Missouri's Attorney General plans to appeal a federal judge's decision striking down state abortion laws.
U.S. District Judge Howard Sachs in Kansas City, Mo., on April 19 ruled in favor of Planned Parenthood's challenge of laws that require abortion doctors to have local hospital privileges and abortion clinics be licensed as ambulatory surgical centers.
The ruling follows a U.S. Supreme Court decision last June that invalidated those aspects of abortion regulation in Texas.
With the ruling in Missouri, Planned Parenthood plans to move forward in offering abortions at clinics in Springfield, Joplin, Columbia and Kansas City. Right now, Planned Parenthood's St. Louis clinic is the only location in Missouri to provide abortions.
Attorney General Hawley has 30 days to appeal the decision. In a statement, Hawley said that the laws "protect the health and safety of women who seek to obtain an abortion. Missouri has an obligation to do everything possible to ensure the health and safety of women undergoing medical procedures in state licensed medical facilities."
Missouri Catholic Conference executive director Mike Hoey said the conference "supports the effort of the attorney general to defend Missouri's current regulation of the abortion industry. We need laws that ensure the safety of women and the protection unborn children."
Planned Parenthood issued a statement that the victory "means countless Missourians will have expanded access to safe, legal abortion. It is also the resounding affirmation we've long awaited — that medically unnecessary restrictions like admitting privileges and ambulatory surgical center requirements are state mandated laws thought up by extremists in Jefferson City. We will continue to fight these restrictions until they are permanently blocked in the state of Missouri."
Deacon Sam Lee of Campaign Life Missouri said that while it remains unseen what will happen in the appeals process, there have been other examples in which pro-life laws — including parental consent and outlawing partial-birth abortion — were struck down by a lower court, but later upheld by a higher court.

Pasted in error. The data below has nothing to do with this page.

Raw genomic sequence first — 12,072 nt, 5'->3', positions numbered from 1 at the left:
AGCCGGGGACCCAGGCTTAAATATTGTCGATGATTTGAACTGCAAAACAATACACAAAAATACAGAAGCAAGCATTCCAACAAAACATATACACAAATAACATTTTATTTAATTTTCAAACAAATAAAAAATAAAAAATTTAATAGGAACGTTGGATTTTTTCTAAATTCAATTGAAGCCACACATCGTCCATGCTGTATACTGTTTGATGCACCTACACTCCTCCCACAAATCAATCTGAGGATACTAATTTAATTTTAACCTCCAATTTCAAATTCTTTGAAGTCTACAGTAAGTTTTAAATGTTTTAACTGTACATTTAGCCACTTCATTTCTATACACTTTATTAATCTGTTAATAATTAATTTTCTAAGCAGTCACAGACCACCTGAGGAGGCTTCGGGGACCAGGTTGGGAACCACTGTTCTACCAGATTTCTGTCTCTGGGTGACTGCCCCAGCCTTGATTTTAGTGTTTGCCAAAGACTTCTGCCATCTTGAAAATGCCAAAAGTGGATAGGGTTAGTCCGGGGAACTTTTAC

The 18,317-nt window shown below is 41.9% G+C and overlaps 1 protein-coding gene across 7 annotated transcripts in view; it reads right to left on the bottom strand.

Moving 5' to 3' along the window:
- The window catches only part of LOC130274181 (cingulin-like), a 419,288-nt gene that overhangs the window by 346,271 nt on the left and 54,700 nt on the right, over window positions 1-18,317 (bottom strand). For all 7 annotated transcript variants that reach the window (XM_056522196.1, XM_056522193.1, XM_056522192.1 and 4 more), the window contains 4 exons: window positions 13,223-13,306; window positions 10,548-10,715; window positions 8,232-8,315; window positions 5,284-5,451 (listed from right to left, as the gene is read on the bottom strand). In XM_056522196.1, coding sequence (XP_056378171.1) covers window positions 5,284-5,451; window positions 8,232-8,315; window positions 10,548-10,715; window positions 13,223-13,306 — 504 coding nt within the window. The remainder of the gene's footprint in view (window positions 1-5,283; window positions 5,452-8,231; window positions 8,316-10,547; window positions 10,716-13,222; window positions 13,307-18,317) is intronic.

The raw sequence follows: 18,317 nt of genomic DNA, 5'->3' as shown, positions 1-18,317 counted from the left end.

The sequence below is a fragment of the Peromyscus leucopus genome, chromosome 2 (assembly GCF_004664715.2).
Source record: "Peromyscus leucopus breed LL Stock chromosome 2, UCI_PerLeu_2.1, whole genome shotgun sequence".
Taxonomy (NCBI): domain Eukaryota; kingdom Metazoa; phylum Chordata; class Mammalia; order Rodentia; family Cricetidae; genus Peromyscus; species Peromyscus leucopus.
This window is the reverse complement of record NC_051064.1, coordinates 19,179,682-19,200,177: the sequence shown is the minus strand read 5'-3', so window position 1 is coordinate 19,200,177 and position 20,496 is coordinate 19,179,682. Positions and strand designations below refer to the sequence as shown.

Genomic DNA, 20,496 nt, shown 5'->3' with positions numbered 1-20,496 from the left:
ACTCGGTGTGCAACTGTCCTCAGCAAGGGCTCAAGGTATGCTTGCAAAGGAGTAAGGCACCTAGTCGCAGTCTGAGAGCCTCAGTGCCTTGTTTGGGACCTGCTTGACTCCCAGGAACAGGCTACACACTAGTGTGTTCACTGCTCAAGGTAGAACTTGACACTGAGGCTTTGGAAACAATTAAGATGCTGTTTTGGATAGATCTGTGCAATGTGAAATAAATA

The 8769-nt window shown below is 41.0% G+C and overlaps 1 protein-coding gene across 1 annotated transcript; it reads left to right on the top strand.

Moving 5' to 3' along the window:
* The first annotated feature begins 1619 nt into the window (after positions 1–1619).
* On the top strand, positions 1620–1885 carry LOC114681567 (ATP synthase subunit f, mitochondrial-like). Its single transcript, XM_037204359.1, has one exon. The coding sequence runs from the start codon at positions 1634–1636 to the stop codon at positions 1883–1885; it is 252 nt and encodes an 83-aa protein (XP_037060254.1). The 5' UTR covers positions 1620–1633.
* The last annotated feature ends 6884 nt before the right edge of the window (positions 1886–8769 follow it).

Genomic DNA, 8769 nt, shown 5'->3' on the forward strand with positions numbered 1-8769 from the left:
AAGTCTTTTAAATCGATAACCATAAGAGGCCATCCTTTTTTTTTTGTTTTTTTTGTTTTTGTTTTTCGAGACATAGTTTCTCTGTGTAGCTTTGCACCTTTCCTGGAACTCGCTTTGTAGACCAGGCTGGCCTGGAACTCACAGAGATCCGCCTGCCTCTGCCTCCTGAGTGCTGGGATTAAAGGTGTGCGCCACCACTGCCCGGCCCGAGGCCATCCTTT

The Supreme Court decision in Whole Woman's Health v. Hellerstedt said that abortion clinics don't have to comply with standards of ambulatory surgical centers, and their doctors aren't required to have admitting privileges at local hospitals.
In Missouri, abortion clinics that perform five or more first-trimester, or any second- or third-trimester abortions in a month are required to be licensed as ambulatory surgical centers, and provide standard medical services, such as having CPR-trained personnel on site and a physician on the premises and immediately available to the patient in the recovery room. Clinics also are open to inspection from the Department of Health and Senior Services.
Missouri also passed a law in 2005 that requires all doctors who perform abortions to have lower-level clinical privileges at a hospital within 30 minutes distance from where the abortion is performed. In Texas, the law is more stringent, spelling out that the abortion doctor must have "active admitting privileges" at hospital within 30 miles of where the abortion is performed.
Missouri's ambulatory surgical center regulations enacted in the mid-1980's — but applying to all abortion facilities only since a law change in 2007 — separately require that abortion doctors have staff privileges at hospital within 15 minutes travel time or that there is a working arrangement between a hospital and the facility no more than 15 minutes away to provide emergency treatment to patients.
>> Proposed legislation regulating abortion
The Missouri House passed a bill April 24 that would change the laws regarding abortion in the state.
HB 194, sponsored by Rep. Diane Franklin (R-Camdenton), would require annual inspections of abortion clinics, make it a felony to donate tissue or organs from aborted babies for medical research; and require a minor's custodial parent (in most cases) to notify a non-custodial parent before obtaining an abortion.
The bill would tighten regulations on pathology reporting after an abortion and require all tissue from an abortion to be sent to a pathologist. Currently, state law only requires a representative sample to be sent. The bill also provides whistleblower protections
The legislative session ends on Friday, May 12. The Missouri Catholic Conference and Missouri Right to Life urge people to contact their senators in support of HB194 and the Senate's version, SB67. They also urge support for HB174 and SB41, which would provide protections to alternatives-to-abortion agencies and prohibit local governments from enacting laws that require individuals, organizations or companies to directly or indirectly support abortion or provide health benefits that are contrary to their religious or moral beliefs.
To contact your senators, visit www.senate.mo.gov.